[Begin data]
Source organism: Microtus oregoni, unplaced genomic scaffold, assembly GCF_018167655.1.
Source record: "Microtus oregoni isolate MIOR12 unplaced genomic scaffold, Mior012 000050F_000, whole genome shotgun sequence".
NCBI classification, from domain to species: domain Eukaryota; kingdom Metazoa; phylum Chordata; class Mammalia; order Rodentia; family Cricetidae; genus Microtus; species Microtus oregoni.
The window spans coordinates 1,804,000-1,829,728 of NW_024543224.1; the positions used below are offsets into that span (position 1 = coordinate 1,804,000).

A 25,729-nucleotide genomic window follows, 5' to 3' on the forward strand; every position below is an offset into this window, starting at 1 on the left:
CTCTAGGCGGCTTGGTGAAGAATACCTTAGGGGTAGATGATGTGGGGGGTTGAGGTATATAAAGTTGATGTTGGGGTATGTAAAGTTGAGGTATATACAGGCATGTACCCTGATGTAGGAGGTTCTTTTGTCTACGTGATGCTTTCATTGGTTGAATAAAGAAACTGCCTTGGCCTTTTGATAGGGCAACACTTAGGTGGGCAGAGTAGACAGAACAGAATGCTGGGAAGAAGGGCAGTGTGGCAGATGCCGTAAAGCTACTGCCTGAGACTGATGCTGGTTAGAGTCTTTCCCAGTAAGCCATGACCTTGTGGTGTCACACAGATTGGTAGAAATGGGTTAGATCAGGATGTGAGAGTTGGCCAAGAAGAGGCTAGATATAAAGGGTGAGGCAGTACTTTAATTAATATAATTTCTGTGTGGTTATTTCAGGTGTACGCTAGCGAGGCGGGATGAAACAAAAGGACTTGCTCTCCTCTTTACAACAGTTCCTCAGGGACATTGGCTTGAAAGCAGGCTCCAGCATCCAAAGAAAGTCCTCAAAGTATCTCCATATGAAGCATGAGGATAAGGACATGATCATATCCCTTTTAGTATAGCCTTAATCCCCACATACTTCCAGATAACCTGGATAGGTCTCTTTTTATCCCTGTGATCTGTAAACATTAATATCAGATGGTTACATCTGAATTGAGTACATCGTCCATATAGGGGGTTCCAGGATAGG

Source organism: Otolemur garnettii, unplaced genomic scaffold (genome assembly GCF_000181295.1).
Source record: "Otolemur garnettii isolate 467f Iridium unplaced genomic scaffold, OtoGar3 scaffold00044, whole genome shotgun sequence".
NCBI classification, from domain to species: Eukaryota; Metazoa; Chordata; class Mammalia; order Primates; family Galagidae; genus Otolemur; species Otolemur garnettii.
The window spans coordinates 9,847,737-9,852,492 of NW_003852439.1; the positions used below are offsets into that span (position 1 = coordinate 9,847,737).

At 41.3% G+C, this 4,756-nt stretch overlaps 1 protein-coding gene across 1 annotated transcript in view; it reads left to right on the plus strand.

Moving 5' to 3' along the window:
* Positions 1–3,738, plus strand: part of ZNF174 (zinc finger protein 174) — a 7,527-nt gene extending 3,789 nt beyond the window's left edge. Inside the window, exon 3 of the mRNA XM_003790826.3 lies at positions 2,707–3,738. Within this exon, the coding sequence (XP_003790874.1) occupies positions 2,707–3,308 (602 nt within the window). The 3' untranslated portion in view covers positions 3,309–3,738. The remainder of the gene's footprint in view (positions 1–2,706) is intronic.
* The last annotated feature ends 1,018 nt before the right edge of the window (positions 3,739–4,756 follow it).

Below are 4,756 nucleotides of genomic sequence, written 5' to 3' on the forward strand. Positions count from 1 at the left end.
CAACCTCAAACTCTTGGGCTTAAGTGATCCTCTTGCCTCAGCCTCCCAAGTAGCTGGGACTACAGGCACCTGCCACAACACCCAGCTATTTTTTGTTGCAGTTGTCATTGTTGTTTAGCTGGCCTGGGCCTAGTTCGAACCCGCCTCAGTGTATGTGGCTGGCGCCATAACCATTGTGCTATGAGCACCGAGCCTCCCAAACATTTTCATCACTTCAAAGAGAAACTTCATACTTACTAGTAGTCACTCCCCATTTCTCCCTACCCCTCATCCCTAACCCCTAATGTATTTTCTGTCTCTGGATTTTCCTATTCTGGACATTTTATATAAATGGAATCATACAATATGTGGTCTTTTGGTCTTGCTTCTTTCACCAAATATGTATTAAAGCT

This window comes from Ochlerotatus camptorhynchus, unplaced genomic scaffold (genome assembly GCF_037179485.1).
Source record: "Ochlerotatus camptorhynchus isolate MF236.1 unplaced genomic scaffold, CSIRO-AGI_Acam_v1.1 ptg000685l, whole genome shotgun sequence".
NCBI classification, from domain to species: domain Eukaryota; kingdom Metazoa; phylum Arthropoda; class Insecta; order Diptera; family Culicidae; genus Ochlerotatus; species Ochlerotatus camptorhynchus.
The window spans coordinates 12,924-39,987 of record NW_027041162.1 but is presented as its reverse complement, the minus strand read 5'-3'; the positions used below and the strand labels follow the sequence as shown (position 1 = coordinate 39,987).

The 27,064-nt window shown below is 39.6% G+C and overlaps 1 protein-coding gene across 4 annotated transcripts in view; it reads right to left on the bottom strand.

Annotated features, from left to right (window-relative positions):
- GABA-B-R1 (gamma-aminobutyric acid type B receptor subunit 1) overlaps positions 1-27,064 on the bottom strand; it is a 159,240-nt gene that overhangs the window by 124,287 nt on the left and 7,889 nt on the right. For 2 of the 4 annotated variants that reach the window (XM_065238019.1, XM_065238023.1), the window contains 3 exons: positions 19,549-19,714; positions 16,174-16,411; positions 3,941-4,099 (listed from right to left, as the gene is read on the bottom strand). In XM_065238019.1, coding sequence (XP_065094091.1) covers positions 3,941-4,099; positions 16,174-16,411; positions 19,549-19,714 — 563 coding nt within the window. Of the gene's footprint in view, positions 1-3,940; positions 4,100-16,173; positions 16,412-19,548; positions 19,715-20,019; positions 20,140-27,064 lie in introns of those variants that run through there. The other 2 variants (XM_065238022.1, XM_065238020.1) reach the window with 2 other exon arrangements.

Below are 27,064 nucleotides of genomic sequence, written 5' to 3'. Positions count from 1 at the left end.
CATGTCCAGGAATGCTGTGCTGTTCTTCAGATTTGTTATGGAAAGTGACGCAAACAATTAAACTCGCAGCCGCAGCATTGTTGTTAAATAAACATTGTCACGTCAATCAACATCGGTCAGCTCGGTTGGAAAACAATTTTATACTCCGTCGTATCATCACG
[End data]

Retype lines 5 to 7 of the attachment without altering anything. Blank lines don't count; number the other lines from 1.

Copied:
A 25,729-nucleotide genomic window follows, 5' to 3' on the forward strand; every position below is an offset into this window, starting at 1 on the left:
CTCTAGGCGGCTTGGTGAAGAATACCTTAGGGGTAGATGATGTGGGGGGTTGAGGTATATAAAGTTGATGTTGGGGTATGTAAAGTTGAGGTATATACAGGCATGTACCCTGATGTAGGAGGTTCTTTTGTCTACGTGATGCTTTCATTGGTTGAATAAAGAAACTGCCTTGGCCTTTTGATAGGGCAACACTTAGGTGGGCAGAGTAGACAGAACAGAATGCTGGGAAGAAGGGCAGTGTGGCAGATGCCGTAAAGCTACTGCCTGAGACTGATGCTGGTTAGAGTCTTTCCCAGTAAGCCATGACCTTGTGGTGTCACACAGATTGGTAGAAATGGGTTAGATCAGGATGTGAGAGTTGGCCAAGAAGAGGCTAGATATAAAGGGTGAGGCAGTACTTTAATTAATATAATTTCTGTGTGGTTATTTCAGGTGTACGCTAGCGAGGCGGGATGAAACAAAAGGACTTGCTCTCCTCTTTACAACAGTTCCTCAGGGACATTGGCTTGAAAGCAGGCTCCAGCATCCAAAGAAAGTCCTCAAAGTATCTCCATATGAAGCATGAGGATAAGGACATGATCATATCCCTTTTAGTATAGCCTTAATCCCCACATACTTCCAGATAACCTGGATAGGTCTCTTTTTATCCCTGTGATCTGTAAACATTAATATCAGATGGTTACATCTGAATTGAGTACATCGTCCATATAGGGGGTTCCAGGATAGG

Source organism: Otolemur garnettii, unplaced genomic scaffold (genome assembly GCF_000181295.1).